A Quick Guide To Bangkok Must-Sees

Bangkok is currently the capital city of Thailand. However, this hasn’t always been the case. When it was first erected, it was a port community and trading center. Located on the Chao Phraya River’s west bank, it came into existence some two centuries ago. Today, it is a very modern city but it still holds some of the glory and grandeur of its past. Bangkok has beautiful temples, great palaces, a floating market known the world over and Chinatown, which full of colors and life. Each little part of Bangkok has a story to tell. Let’s take a look at the five must-see places in this city.

Wat Arun, the Temple of Dawn, at the Riverside

Wat Arun has some amazing towering spires and their silhouette is truly impressive. Indeed, it is probably the most recognized temple in all of southeast Asia. It was constructed in the ancient Khmer style in the beginning of the 19th century. The floral pattern showcased on the stupa is ornate in design. Spotting the glazed porcelain from a distance is impressive, and seeing it up close even more so. Wat Arun is absolutely stunning, but it is also highly symbolic. It represents the beginning of the Rattanakosin Period, which was when the new capital of Thailand was founded. Prior to this, Ayutthaya was the capital, but this city fell during the wars that followed.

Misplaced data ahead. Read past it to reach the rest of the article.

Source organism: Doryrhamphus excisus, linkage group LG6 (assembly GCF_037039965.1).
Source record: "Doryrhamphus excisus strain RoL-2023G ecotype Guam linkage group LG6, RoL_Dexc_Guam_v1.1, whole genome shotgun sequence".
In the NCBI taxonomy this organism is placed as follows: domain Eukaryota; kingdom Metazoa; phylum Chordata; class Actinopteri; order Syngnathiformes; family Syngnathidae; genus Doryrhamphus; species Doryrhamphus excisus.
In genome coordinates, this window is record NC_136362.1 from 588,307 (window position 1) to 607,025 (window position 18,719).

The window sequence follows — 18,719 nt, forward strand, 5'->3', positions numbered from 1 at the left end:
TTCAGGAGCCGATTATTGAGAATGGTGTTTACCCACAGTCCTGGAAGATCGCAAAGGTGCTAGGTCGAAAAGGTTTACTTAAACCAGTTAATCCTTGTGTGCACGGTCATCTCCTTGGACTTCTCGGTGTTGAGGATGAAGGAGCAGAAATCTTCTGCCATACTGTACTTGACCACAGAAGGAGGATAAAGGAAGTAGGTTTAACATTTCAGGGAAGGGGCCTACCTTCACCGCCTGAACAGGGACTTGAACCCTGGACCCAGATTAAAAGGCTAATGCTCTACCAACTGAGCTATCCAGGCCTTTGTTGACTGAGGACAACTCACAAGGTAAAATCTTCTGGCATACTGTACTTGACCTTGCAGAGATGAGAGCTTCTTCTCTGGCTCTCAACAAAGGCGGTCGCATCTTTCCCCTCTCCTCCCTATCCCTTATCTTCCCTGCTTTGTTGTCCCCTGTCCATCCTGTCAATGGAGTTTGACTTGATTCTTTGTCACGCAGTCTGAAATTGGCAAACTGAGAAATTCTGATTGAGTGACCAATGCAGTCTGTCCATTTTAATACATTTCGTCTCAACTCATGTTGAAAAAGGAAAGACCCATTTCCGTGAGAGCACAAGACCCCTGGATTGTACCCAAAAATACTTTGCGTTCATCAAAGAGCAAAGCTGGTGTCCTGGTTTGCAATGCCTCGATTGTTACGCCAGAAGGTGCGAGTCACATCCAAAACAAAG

The Grand Palace & Wat Phra Kaew in the Old City

Wat Phra Kaew and the Grand Palace are respected by anybody who ever had the chance to walk along their grounds, which are sacred. The palace was constructed in 1782 and it was the home of the Thai King and his Royal Court for 150 years. To this day, it is highly popular among tourists who love the intricate detail and fantastic architecture of the building itself. The Wat Phra Kaew encircles the Emerald Buddha, Phra Keaw Morakot, which is an image of the Buddha carved meticulously using just one block of emerald.

The Bangkok Floating Market of Damnoen Saduak

This market is a true pioneer when it comes to floating markets. To this day, it offers authentic Thai experience, even though more and more tourists flock here on a daily basis. In the market, you will see dozens of traditional wooden boats that are fully laden with vegetables, fruits, flowers and other local produce. Additionally, there are vendors of food who have entire charcoal grills and cauldrons on their boats, ready to serve you with seafood skewers or “boat noodles.”

Chinatown or Yaowarat

Chinatown is exotic, colorful and wonderfully chaotic. If you are shopping for gold, this is the place to be. The Vegetarian Festival and the Chinese New Year are not to be missed. The entire town will be full of dynamic celebration. Even if you are not there during these festivals, Chinatown is worth a visit.

Wat Pho, Old City

Most people know Wat Pho for its gigantic reclining Buddha. Some also go there for traditional Thai massages. However, it is also full of inscriptions, murals and sculptures that represent various topics like astronomy, warfare and archeology. It is a huge and beautiful landscaped complex where you can really steep into ancient culture.